Property Rights Foundation of America®

Grants Have Agendas

Worth Commenting

By Carol W. LaGrasse

How can you be opposed to grants? This is a question that citizens often raise. Those who are wary of government trends foresee that many grants will erode freedom and local control. However, the process from the inception of the grant to the final result that diminishes fundamental individual protections in our constitutional representative government is insidious. As a result, the citizens cannot specifically detail how a particular grant took away a particular freedom or erased a specific aspect of local control over government. Yet, the opposition to grants remains, because citizens realize that they present one of the greatest threats to freedom, and, specifically, to private property rights.

It is obvious that every grant has a goal. It is ridiculous to say otherwise. Considering government grants, the donation to the private sphere or to another government agency might be quite innocuous when viewed in relation to private property rights, such as a grant to promote particular music, art, or literature; or to help a neighborhood group to reduce crime; or to help eradicate a contagious disease. However, many grants could have a negative effect on private property rights. There are grants to preserve a particular historical site where neighboring owners might find their properties later drawn in to complete the site's environs; to develop a segment of a trail through a park with the surreptitious idea of later extending the trail much further, through private property; to buy land from a land trust under a prearranged deal where the land trust acquired the land from private owners to flip it to government; to pay consultants to develop a local or regional land use plan that will lead to open space zoning; and to assist environmental groups with their biased youth educational programs.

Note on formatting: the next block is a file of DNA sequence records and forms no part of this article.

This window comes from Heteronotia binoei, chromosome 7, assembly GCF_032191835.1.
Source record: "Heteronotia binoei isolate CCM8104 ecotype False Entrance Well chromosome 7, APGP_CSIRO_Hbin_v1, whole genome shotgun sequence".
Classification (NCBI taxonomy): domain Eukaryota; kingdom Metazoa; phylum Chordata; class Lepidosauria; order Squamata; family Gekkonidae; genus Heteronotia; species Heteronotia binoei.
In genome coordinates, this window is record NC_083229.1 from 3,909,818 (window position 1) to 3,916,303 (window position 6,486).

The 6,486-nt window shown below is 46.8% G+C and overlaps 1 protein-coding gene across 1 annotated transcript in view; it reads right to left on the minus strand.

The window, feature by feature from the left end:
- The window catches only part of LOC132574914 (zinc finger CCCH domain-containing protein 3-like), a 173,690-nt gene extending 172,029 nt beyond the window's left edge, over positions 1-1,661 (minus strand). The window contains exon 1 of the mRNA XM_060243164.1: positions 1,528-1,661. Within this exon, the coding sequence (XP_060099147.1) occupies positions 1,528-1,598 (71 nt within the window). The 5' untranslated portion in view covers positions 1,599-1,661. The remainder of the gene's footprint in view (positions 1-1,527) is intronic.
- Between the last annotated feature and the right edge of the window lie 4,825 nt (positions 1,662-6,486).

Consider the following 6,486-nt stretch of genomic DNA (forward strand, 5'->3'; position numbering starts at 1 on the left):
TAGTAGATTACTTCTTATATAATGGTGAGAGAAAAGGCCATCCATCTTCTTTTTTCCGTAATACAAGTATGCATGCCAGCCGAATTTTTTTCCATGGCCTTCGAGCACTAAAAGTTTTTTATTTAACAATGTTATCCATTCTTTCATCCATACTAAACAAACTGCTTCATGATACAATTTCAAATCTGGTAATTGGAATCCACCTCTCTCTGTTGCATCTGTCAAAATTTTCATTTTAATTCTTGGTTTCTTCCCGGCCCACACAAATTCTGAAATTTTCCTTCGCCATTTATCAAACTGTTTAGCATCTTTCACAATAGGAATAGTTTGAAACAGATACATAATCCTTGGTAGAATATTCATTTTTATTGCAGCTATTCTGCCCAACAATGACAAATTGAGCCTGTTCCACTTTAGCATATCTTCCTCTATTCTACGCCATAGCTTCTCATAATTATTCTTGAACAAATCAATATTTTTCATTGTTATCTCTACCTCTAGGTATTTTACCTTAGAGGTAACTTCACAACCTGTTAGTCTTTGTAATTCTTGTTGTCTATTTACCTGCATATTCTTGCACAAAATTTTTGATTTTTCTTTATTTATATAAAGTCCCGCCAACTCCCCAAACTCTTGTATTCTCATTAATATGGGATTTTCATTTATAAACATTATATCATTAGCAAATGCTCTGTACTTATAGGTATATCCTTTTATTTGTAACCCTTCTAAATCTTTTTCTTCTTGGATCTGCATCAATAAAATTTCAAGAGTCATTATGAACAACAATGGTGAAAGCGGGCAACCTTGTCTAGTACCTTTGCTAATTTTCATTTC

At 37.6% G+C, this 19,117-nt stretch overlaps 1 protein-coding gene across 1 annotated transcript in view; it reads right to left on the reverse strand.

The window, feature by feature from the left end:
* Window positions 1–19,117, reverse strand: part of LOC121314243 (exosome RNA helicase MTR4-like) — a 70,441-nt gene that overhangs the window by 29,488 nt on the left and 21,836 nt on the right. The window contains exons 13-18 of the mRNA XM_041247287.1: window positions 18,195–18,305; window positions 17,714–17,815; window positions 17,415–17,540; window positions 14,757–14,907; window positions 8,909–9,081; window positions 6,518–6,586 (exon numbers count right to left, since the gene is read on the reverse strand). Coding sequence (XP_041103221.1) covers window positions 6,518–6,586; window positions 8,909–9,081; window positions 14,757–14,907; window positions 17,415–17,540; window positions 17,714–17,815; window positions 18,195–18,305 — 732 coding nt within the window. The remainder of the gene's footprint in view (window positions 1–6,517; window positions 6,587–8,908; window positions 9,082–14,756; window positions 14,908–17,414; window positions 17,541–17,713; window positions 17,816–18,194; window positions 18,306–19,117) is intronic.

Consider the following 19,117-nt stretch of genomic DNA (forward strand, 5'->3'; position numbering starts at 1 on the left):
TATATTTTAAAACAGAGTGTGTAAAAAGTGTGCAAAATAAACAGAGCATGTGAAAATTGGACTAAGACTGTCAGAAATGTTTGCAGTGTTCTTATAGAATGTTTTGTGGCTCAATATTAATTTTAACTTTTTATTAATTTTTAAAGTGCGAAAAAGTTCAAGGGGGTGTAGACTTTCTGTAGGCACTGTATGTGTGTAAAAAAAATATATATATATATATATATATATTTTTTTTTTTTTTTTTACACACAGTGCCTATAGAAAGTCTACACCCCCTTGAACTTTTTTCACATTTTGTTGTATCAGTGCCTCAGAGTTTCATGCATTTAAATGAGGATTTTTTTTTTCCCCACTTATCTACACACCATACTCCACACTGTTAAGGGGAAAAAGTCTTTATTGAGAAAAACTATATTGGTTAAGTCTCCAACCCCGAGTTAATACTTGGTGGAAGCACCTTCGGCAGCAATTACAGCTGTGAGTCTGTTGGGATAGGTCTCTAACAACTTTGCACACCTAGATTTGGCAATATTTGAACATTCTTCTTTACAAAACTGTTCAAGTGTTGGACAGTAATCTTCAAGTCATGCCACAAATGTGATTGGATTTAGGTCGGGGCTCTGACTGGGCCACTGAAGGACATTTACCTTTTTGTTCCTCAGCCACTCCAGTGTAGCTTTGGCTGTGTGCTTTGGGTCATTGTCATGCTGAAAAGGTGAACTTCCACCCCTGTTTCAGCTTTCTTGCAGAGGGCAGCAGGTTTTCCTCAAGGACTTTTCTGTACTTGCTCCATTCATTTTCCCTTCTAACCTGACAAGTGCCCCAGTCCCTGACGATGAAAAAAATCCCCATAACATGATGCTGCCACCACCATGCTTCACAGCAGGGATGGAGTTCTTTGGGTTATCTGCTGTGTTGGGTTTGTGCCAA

Lavish grants are used to promote regional planning and land use controls, regional government, government land acquisition, rails to trails, riverway and canalway trails, indoctrinate children in preservation values, and promote other agendas which work in concert against the future of rural populations and to diminish private property rights and private property ownership.

What is so striking is the number of agencies that will extend overlapping grants within a single geographic area. In fact, striking, also, is the number of government agencies, quasi-government agencies, and non-profit entities that have often been created in any single geographic area to work synergistically to advance the preservation agenda. The government granting agencies never wander off target; except for low-income housing purposes in certain situations deemed acceptable they do not put out grants that would advance private property ownership, the diverse rural economy, or private property rights.